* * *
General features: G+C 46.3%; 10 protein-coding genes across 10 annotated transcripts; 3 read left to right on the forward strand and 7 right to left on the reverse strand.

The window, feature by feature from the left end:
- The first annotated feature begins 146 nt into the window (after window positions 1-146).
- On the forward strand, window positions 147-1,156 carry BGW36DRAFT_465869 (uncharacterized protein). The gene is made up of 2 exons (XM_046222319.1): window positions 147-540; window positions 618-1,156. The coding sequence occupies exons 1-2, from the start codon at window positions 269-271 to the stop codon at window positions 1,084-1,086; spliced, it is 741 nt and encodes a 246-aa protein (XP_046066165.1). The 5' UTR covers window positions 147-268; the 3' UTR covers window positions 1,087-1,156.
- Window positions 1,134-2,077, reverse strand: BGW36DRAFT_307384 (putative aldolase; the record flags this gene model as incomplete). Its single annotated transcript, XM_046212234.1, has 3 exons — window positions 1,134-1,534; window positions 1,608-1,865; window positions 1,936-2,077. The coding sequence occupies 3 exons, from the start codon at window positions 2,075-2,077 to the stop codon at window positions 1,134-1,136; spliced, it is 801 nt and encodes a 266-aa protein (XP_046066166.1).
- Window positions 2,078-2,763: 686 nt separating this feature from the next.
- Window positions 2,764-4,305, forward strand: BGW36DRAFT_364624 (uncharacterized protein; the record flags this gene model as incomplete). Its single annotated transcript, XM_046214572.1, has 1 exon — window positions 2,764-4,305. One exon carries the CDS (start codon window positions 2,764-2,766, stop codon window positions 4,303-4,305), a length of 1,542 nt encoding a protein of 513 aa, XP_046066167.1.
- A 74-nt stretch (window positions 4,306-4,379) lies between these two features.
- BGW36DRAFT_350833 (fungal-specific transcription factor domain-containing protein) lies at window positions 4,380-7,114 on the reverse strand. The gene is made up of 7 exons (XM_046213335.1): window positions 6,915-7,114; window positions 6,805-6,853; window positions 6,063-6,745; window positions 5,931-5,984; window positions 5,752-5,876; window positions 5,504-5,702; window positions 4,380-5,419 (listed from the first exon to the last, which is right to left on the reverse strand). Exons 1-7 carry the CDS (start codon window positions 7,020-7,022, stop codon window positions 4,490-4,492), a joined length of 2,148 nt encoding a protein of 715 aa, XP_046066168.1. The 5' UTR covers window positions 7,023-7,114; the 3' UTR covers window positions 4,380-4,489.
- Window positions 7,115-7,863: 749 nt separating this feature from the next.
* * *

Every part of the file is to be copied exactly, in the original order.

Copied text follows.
General features: G+C 46.3%; 10 protein-coding genes across 10 annotated transcripts; 3 read left to right on the forward strand and 7 right to left on the reverse strand.

The window, feature by feature from the left end:
- The first annotated feature begins 146 nt into the window (after window positions 1-146).
- On the forward strand, window positions 147-1,156 carry BGW36DRAFT_465869 (uncharacterized protein). The gene is made up of 2 exons (XM_046222319.1): window positions 147-540; window positions 618-1,156. The coding sequence occupies exons 1-2, from the start codon at window positions 269-271 to the stop codon at window positions 1,084-1,086; spliced, it is 741 nt and encodes a 246-aa protein (XP_046066165.1). The 5' UTR covers window positions 147-268; the 3' UTR covers window positions 1,087-1,156.
- Window positions 1,134-2,077, reverse strand: BGW36DRAFT_307384 (putative aldolase; the record flags this gene model as incomplete). Its single annotated transcript, XM_046212234.1, has 3 exons — window positions 1,134-1,534; window positions 1,608-1,865; window positions 1,936-2,077. The coding sequence occupies 3 exons, from the start codon at window positions 2,075-2,077 to the stop codon at window positions 1,134-1,136; spliced, it is 801 nt and encodes a 266-aa protein (XP_046066166.1).
- Window positions 2,078-2,763: 686 nt separating this feature from the next.
- Window positions 2,764-4,305, forward strand: BGW36DRAFT_364624 (uncharacterized protein; the record flags this gene model as incomplete). Its single annotated transcript, XM_046214572.1, has 1 exon — window positions 2,764-4,305. One exon carries the CDS (start codon window positions 2,764-2,766, stop codon window positions 4,303-4,305), a length of 1,542 nt encoding a protein of 513 aa, XP_046066167.1.
- A 74-nt stretch (window positions 4,306-4,379) lies between these two features.
- BGW36DRAFT_350833 (fungal-specific transcription factor domain-containing protein) lies at window positions 4,380-7,114 on the reverse strand. The gene is made up of 7 exons (XM_046213335.1): window positions 6,915-7,114; window positions 6,805-6,853; window positions 6,063-6,745; window positions 5,931-5,984; window positions 5,752-5,876; window positions 5,504-5,702; window positions 4,380-5,419 (listed from the first exon to the last, which is right to left on the reverse strand). Exons 1-7 carry the CDS (start codon window positions 7,020-7,022, stop codon window positions 4,490-4,492), a joined length of 2,148 nt encoding a protein of 715 aa, XP_046066168.1. The 5' UTR covers window positions 7,023-7,114; the 3' UTR covers window positions 4,380-4,489.
- Window positions 7,115-7,863: 749 nt separating this feature from the next.